“When I saw what was happening in my own family, I said, ‘I have to get involved.’” That involvement has meant everything from supporting caregivers, who, she said, don’t have the time to take care of themselves, to advocating for legislation in Albany to combat a disease that she said will explode by 2030. 

It already has among people of color, she added.  Blacks are 1 and ½ to two times as likely as whites to be diagnosed with Alzheimer’s or another form of dementia and Latinos 1 ½ times as likely as whites to be diagnosed. Diet and exercise may play a preventive role, but health inequities and systemic racism have stacked the deck against minorities, who already have trouble navigating the health system and receiving quality care, Martínez said. 

She is encouraged by the new drug lecanemab, which slows the destruction of the brain but noted it is for those in the early stages of the disease and has powerful side effects, including potential brain bleeds. Plus, she wondered, who will be receiving it? 

Nevertheless, Martínez said she will keep fighting what has been called “the longest goodbye,” because as she told Mercy’s Newsroom:  “I’ve seen what it’s done to my family and my friends’ families, and I don’t want other people to have to go through this.” 

Last year Sonia joined Mercy College’s Institutional Advancement Office working in Community Engagement and Public Relations. During her time at Mercy, Sonia is also working on Special Projects: Seal of Excelencia application, the National Endowment for the Arts Big Read Project, Women Leadership and Asian Student Recruitment. 

Previously, Sonia was the Community Executive for the Bronx and Upper Manhattan regions at the American Cancer Society responsible for income and mission goals, and while working at the American Red Cross in Greater New York, she was responsible for the regions of Manhattan, Queens, and the Bronx.   

As the Chief Civil Rights Officer & Director of the Department of Equal Opportunity at the NYC Housing Authority – the largest & oldest public housing authority in the country – Sonia ensured all public housing applicants, residents and employees were treated fairly and with dignity; she handled employee & resident relations for approximately 16,000 employees and 600,000 residents, including business opportunities & services for the disabled.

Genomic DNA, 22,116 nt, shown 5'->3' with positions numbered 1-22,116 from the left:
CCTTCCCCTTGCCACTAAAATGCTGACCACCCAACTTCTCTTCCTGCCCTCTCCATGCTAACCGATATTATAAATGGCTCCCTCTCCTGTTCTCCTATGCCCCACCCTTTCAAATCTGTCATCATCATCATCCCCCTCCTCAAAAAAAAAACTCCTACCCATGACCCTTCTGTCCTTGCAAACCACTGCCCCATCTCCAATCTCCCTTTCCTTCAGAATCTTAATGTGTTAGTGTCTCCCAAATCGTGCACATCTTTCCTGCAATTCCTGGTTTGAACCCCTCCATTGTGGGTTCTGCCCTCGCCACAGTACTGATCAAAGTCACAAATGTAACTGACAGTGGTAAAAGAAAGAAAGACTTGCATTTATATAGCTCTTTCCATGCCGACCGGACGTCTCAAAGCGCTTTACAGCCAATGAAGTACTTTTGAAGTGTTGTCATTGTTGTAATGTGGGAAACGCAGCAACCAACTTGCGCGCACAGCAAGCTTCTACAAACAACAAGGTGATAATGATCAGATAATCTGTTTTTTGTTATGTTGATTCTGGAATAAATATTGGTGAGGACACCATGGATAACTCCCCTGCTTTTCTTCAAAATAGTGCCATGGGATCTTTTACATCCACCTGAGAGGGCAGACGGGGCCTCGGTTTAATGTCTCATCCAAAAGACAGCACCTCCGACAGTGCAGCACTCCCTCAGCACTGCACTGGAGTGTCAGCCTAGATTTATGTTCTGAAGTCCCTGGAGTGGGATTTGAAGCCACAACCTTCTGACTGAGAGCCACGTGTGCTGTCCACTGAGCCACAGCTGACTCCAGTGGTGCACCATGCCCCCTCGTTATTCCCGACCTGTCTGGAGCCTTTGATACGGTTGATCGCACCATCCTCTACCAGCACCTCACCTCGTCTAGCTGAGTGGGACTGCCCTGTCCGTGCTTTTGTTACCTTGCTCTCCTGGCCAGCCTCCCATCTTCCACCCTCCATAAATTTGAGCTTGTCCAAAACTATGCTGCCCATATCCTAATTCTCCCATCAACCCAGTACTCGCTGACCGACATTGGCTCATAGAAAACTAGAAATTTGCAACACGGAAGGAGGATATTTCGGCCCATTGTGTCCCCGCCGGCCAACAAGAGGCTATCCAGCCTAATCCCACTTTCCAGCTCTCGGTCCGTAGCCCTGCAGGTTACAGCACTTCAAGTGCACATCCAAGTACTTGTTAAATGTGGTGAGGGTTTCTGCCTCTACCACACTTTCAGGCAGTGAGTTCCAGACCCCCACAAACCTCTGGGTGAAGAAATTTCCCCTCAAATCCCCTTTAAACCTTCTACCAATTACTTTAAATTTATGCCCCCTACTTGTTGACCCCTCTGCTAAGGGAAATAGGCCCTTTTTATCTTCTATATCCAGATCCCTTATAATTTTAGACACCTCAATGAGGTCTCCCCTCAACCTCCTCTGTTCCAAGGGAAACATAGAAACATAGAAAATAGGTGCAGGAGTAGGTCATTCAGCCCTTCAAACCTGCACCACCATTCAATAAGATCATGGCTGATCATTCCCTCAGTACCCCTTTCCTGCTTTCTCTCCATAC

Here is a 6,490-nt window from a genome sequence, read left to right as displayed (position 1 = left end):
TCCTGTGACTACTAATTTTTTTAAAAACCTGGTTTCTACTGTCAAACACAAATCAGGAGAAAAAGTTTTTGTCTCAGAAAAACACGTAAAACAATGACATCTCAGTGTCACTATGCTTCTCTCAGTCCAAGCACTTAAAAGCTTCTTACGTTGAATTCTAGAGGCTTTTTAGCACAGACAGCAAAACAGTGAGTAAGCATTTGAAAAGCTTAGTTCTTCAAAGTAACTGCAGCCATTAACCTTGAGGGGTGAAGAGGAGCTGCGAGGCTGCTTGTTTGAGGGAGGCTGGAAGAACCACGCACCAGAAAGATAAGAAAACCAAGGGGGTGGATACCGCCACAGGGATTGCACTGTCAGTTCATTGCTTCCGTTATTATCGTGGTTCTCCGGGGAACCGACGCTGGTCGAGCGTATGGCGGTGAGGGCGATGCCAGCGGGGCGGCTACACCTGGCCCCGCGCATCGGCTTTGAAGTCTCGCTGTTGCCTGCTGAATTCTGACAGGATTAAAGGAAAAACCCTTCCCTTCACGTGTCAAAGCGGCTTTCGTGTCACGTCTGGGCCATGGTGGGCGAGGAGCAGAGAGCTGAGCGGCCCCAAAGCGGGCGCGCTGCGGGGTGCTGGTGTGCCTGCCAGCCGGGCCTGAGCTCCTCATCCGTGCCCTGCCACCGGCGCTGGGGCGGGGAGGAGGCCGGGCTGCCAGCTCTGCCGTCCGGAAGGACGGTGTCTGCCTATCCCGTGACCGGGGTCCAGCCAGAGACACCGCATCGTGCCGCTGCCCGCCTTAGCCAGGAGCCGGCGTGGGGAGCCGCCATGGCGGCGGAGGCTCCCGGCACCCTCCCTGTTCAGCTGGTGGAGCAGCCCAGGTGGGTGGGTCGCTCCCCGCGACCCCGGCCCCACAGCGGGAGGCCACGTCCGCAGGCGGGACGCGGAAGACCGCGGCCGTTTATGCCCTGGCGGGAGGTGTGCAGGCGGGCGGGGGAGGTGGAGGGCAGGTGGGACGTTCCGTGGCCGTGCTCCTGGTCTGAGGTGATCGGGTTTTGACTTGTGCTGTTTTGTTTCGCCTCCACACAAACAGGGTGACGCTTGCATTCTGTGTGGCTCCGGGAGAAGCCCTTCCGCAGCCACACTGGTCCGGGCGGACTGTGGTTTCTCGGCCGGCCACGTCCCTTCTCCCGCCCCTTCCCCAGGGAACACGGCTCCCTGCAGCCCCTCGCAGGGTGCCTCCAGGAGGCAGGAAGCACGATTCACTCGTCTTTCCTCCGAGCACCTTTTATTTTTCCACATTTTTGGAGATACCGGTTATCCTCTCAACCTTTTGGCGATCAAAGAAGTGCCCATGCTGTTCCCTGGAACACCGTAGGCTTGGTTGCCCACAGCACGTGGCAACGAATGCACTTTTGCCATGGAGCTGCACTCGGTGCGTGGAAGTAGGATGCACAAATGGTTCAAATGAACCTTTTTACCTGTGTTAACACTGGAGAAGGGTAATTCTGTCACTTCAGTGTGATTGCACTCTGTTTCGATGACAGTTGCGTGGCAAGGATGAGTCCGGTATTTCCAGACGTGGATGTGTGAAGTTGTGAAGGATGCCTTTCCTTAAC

She served as Regional Director for a private after school program and immediately after graduating from college, Sonia worked in sales and marketing for a Japanese trading house. 

Ms. Martínez received her M.A., Business Administration from Kennedy-Western University and B.A., Political Science, from American University.  Sonia has served on several nonprofit Boards.  She currently serves on the Alzheimer’s Association Hudson Valley Chapter Board of Directors and is a Member at New York Medical College’s Institutional Biosafety Committee. 

Sonia is a resident of Westchester County. 

Sonia Martinez, associate director of public relations and community outreach at Mercy College, was recently appointed to the board of directors of the Alzheimer’s Association Hudson Valley chapter. 

The cause is close to her heart. Martinez began volunteering with the organization when her father was battling Alzheimer’s. Sadly, he passed away from complications of the disease a few years later. Now, Martinez’s mother has dementia. 

Martinez is passionate about educating and raising awareness about Alzheimer’s, particularly in Latino and Black communities, which are disproportionately affected by the disease. “I see so many families suffering because of this disease, and it’s horrible,” she said. “There are resources out there, but people don’t know about them.” For example, she explained that lifestyle changes such as a better diet can help slow or prevent the disease, but many people are unaware of this step. Martinez also wants to ensure health care providers — especially those working in Latino and Black communities — are educated about diagnosing the disease early so patients get treated in a timely manner. 

In her new board role, Martinez will continue to serve on two committees. On the Advocacy Committee, she helps educate and raise awareness about the disease with legislators in order to influence policy and secure funding for research and education. On the Diversity, Equity and Inclusion Committee, she helps educate and raise awareness of the disease in communities of people of color. How Martinez successfully garners support for the Alzheimer’s community can also be seen in how she executes her role at Mercy College, which involves establishing and strengthening authentic relationships with diverse community partners that benefit both Mercy students and the community. 

Martinez is committed to volunteering with the Alzheimer’s Association for the long haul: “I will continue to do what needs to be done until we can find better treatments or a cure for this horrible disease. You spend years watching your loved one die a little bit more every day as they forget more and more. That’s why they call this disease ‘the longest goodbye.’ I will keep fighting because I’ve seen what it’s done to my family and my friends’ families, and I don’t want other people to have to go through this.”